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Public Review Period for Housing Law Changes Starts Now

The "City of Yes" housing proposal will first be reviewed by community boards and borough presidents.
A rally for the "City of Yes" housing plan on the steps of City Hall on April 29, 204.

The public review period for New York City Mayor Eric Adams' “City of Yes for Housing Opportunity” plan has started.

The proposal asks for a set of zoning and law changes to increase overall housing supply, according to a news release. 

The New York City Department of City Planning (DCP) released the draft environmental impact statement of the proposal, which estimates it could produce as many as 108,850 new homes over the next 15 years.

The proposal will now be reviewed by community boards and borough presidents, before the City Council will vote on it before the end of the year.

"In Downtown Brooklyn, we know first-hand how neighborhoods where people can live, work, learn and play function as vibrant economic engines for New York City, and the City of Yes for Housing Opportunity would pave the way for more mixed-use corridors while also addressing the ongoing housing crisis,” said Regina Myer, president of the nonprofit Downtown Brooklyn Partnership. “It is exciting that these smart zoning updates are moving forward in the public approval process, and we look forward to seeing City of Yes for Housing Opportunity become a reality.”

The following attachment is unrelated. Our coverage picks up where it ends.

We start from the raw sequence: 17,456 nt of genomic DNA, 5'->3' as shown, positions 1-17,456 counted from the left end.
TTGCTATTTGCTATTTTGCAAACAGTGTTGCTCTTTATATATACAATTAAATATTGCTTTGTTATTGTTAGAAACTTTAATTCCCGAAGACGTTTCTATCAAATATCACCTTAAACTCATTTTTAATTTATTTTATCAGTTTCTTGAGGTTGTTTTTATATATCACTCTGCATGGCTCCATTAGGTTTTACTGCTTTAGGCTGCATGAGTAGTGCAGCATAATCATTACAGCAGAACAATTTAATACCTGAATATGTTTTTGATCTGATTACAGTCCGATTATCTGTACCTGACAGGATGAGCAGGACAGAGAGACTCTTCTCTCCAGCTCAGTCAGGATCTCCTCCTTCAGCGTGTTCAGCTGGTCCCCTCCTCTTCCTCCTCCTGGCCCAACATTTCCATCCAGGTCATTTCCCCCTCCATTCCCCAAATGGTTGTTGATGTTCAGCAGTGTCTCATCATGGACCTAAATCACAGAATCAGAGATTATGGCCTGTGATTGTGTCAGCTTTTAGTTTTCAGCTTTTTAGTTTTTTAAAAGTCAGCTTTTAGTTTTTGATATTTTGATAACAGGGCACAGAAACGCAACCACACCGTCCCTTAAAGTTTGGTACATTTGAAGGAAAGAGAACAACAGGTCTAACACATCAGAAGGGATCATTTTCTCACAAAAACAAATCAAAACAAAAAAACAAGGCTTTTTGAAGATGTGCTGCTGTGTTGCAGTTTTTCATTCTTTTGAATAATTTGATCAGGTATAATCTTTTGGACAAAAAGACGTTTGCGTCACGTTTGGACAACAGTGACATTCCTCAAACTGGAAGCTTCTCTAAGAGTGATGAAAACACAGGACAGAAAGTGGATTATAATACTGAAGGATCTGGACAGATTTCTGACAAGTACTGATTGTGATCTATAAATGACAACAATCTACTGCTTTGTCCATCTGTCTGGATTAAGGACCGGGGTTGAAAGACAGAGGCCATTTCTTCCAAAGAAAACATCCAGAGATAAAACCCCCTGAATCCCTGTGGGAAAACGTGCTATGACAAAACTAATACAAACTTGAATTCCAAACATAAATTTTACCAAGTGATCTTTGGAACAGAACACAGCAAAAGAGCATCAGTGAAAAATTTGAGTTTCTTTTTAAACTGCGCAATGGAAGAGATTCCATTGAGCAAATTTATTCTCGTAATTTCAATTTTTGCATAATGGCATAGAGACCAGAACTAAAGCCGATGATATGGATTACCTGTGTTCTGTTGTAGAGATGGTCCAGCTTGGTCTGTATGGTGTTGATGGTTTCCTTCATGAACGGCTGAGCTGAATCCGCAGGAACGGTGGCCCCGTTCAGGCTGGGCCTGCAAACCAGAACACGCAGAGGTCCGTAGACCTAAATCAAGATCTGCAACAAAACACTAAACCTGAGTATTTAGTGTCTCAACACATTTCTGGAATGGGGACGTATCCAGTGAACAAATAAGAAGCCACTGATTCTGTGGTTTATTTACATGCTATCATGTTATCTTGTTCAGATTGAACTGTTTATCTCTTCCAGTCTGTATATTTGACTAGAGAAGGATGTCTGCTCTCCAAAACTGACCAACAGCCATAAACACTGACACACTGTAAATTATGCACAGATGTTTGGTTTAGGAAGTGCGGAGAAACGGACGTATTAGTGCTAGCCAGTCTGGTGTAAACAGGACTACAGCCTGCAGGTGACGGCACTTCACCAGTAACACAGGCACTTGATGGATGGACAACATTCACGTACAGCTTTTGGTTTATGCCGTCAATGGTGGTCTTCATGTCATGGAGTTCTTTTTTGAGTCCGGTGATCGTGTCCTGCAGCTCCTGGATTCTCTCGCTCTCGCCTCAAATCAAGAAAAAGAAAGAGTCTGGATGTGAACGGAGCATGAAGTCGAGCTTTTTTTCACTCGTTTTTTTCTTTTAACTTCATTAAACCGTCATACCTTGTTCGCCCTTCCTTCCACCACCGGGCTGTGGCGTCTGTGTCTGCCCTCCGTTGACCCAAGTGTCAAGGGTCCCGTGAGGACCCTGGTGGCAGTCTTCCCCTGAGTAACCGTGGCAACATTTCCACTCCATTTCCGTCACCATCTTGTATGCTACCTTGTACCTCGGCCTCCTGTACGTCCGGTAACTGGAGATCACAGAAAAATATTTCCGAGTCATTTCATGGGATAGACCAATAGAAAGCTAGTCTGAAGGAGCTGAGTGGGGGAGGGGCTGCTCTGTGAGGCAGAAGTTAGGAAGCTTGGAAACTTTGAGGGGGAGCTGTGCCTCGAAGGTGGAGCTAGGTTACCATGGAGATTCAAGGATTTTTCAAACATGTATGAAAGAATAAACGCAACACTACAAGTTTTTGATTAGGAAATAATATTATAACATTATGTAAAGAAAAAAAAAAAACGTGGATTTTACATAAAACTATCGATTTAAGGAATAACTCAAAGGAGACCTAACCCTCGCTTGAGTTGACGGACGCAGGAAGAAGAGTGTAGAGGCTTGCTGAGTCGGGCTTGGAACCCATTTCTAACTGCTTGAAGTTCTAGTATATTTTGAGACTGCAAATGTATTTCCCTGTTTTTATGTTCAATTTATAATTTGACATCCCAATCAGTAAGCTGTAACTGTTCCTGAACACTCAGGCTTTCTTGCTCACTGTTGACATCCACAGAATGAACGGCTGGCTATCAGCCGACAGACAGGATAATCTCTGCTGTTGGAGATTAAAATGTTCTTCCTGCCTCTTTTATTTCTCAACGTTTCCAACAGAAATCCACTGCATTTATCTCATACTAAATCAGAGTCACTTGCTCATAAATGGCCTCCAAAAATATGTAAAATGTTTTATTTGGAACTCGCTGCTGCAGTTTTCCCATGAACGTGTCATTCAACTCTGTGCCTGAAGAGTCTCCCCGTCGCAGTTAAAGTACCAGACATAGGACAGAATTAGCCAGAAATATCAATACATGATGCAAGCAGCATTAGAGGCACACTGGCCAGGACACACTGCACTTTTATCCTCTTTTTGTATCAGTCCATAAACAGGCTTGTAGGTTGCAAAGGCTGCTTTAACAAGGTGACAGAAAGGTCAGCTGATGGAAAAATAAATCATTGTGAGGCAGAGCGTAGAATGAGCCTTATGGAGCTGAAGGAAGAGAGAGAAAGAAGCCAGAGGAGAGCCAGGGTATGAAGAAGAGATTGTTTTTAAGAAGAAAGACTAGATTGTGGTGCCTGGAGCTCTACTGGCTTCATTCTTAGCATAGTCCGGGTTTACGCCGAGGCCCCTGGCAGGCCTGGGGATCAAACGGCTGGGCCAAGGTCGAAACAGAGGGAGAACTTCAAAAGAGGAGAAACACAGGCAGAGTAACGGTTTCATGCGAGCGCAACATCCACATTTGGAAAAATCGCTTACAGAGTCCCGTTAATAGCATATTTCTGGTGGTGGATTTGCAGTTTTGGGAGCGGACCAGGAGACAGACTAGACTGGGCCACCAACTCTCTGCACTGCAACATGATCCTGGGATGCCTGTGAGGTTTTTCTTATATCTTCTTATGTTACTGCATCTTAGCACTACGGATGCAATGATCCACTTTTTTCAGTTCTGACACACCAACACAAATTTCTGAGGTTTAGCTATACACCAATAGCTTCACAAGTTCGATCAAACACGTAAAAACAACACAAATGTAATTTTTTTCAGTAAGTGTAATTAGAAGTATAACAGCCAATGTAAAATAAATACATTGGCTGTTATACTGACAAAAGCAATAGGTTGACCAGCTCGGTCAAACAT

Prior to the start of public review, DCP and the New York City Department of Housing Preservation and Development (HPD) conducted outreach with New Yorkers, including 10 public information sessions, two years of meetings with impacted stakeholders and released an annotated version of the draft zoning text along with an illustrated guide.

The City of Yes for Housing Opportunity proposal includes lifting parking mandates for new residential construction; the Universal Affordability Preference, a bonus allowing roughly 20% more housing in developments, as long as the additional homes are permanently affordable at an average of 60% of the area median income; transit-oriented development and Town Center zoning, which would allow three-to-five story apartment buildings to be built near transit and along commercial corridors, respectively; and allowing homeowners to add accessory homes like backyard cottages.